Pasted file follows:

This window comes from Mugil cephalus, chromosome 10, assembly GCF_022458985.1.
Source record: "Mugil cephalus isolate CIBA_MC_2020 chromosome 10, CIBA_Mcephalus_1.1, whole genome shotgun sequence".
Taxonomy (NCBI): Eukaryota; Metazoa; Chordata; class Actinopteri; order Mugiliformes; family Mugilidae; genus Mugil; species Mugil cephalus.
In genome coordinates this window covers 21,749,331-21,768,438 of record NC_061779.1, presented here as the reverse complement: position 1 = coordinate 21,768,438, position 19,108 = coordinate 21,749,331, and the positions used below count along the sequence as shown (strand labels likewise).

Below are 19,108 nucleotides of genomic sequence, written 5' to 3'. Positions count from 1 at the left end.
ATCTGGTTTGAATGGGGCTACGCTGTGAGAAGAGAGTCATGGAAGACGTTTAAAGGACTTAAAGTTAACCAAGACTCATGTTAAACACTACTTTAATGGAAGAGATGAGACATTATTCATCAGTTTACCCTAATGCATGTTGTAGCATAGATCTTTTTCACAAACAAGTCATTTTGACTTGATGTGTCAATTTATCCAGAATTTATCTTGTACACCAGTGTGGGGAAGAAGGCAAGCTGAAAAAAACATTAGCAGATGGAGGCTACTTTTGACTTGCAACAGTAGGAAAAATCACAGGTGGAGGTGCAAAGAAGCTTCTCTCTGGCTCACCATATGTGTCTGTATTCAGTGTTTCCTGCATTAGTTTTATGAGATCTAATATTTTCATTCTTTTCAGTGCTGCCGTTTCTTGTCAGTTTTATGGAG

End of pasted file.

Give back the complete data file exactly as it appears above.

This window comes from Mugil cephalus, chromosome 10, assembly GCF_022458985.1.
Source record: "Mugil cephalus isolate CIBA_MC_2020 chromosome 10, CIBA_Mcephalus_1.1, whole genome shotgun sequence".
Taxonomy (NCBI): Eukaryota; Metazoa; Chordata; class Actinopteri; order Mugiliformes; family Mugilidae; genus Mugil; species Mugil cephalus.
In genome coordinates this window covers 21,749,331-21,768,438 of record NC_061779.1, presented here as the reverse complement: position 1 = coordinate 21,768,438, position 19,108 = coordinate 21,749,331, and the positions used below count along the sequence as shown (strand labels likewise).

Below are 19,108 nucleotides of genomic sequence, written 5' to 3'. Positions count from 1 at the left end.
ATCTGGTTTGAATGGGGCTACGCTGTGAGAAGAGAGTCATGGAAGACGTTTAAAGGACTTAAAGTTAACCAAGACTCATGTTAAACACTACTTTAATGGAAGAGATGAGACATTATTCATCAGTTTACCCTAATGCATGTTGTAGCATAGATCTTTTTCACAAACAAGTCATTTTGACTTGATGTGTCAATTTATCCAGAATTTATCTTGTACACCAGTGTGGGGAAGAAGGCAAGCTGAAAAAAACATTAGCAGATGGAGGCTACTTTTGACTTGCAACAGTAGGAAAAATCACAGGTGGAGGTGCAAAGAAGCTTCTCTCTGGCTCACCATATGTGTCTGTATTCAGTGTTTCCTGCATTAGTTTTATGAGATCTAATATTTTCATTCTTTTCAGTGCTGCCGTTTCTTGTCAGTTTTATGGAG